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2022 ADDF-Harrington and 2023 Harrington UK Rare Disease Programs
Novel Vaccine Against COVID-19
2020 Harrington Scholar for Coronavirus
Typically, when COVID-19 infections first occur, there is only one or a few virus particles present. This would be the critical point at which to stop the infection before the virus expands exponentially. However, since COVID-19 vaccines are injected into the muscle, they miss the opportunity to generate a robust barrier of protection at the sites of entry — the nose and lungs.
Dr. Barry has hypothesized that intranasal vaccination would provide this needed barrier of protection, and has engineered a new type of vaccine called a single-cycle adenovirus, specifically for intra-nasal immunization.
“Generally, in a vaccine setting, the more protein you can make, the stronger the protection you'll get,” Dr. Barry says. “The protein that triggers an immune response against COVID-19 is delivered into a cell using a carrier vaccine, or vector. Once it arrives, the vector produces the pathogen protein to generate the immune response against the threat. Creating a barrier at the earliest steps of an infection makes it much easier to stop a virus than after it amplifies to millions of SARS viruses spreading to the lungs.”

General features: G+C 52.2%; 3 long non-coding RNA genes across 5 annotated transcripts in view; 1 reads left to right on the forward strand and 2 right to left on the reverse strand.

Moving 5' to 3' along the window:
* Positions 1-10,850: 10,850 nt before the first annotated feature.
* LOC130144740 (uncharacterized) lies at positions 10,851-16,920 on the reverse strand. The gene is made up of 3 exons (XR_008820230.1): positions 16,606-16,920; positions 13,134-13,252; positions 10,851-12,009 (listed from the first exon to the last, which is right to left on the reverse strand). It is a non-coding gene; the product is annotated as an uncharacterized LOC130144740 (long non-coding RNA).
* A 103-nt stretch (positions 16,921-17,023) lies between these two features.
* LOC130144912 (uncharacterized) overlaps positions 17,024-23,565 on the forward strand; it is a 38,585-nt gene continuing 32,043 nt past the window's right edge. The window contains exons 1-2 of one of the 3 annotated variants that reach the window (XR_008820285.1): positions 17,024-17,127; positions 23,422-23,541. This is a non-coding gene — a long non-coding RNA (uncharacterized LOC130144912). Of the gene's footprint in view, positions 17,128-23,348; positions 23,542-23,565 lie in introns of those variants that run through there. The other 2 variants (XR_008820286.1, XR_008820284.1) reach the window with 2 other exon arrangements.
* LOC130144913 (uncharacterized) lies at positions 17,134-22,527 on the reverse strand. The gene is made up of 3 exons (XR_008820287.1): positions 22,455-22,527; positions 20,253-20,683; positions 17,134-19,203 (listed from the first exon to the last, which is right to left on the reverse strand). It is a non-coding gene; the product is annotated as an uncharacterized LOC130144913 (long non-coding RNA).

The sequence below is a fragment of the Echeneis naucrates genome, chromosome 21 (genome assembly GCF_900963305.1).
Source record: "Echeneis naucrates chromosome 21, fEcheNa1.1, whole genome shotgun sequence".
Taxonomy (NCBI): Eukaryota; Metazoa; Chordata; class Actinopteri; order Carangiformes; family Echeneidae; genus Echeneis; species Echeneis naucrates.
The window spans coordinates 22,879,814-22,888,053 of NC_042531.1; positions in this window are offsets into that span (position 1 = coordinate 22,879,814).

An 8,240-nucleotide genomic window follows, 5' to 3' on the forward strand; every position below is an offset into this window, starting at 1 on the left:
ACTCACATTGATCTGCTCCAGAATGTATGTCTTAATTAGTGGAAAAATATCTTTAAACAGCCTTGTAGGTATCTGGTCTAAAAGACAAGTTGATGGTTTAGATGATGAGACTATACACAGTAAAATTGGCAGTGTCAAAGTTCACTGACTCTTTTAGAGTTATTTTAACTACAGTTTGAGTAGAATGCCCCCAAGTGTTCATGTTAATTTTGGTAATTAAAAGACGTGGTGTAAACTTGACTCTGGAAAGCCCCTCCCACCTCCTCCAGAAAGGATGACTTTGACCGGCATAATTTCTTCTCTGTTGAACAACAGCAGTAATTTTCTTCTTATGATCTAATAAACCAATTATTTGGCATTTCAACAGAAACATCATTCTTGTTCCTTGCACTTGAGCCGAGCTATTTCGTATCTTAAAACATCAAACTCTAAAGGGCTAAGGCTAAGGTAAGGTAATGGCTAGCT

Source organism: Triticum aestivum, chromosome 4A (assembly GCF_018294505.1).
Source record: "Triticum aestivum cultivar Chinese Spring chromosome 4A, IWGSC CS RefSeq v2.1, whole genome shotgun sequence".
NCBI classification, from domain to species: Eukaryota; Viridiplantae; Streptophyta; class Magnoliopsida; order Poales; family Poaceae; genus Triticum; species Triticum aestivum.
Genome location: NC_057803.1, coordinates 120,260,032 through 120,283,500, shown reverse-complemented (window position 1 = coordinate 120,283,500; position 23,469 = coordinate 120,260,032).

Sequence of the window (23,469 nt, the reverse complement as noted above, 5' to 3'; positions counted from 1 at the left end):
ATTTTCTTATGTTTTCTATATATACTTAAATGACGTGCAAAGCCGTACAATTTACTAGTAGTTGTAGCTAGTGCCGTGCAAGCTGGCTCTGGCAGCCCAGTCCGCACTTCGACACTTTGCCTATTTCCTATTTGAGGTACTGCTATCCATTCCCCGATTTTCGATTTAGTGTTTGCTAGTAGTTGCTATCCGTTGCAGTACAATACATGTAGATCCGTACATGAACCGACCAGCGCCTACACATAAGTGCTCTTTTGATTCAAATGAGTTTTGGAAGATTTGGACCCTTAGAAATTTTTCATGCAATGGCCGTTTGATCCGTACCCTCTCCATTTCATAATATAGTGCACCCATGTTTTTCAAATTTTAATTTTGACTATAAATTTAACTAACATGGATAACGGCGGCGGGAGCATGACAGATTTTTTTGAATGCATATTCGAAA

This single-cycle vaccine is engineered to be substantially stronger than other adenovirus vaccines currently being used against COVID, in that it can produce 100 times more proteins for the immune system to detect, therefore provoking significantly stronger immune responses.
By making vaccines more potent, this platform technology could provide patients with greater protective benefit per dose, while enabling manufacturers to stretch vaccine supplies. Further, for the areas of the world experiencing vaccine shortages, this could unlock the potential to use fewer vaccines and inoculate more people.
"Our Harrington team really challenges us, helping us to do smart experiments and think about next steps."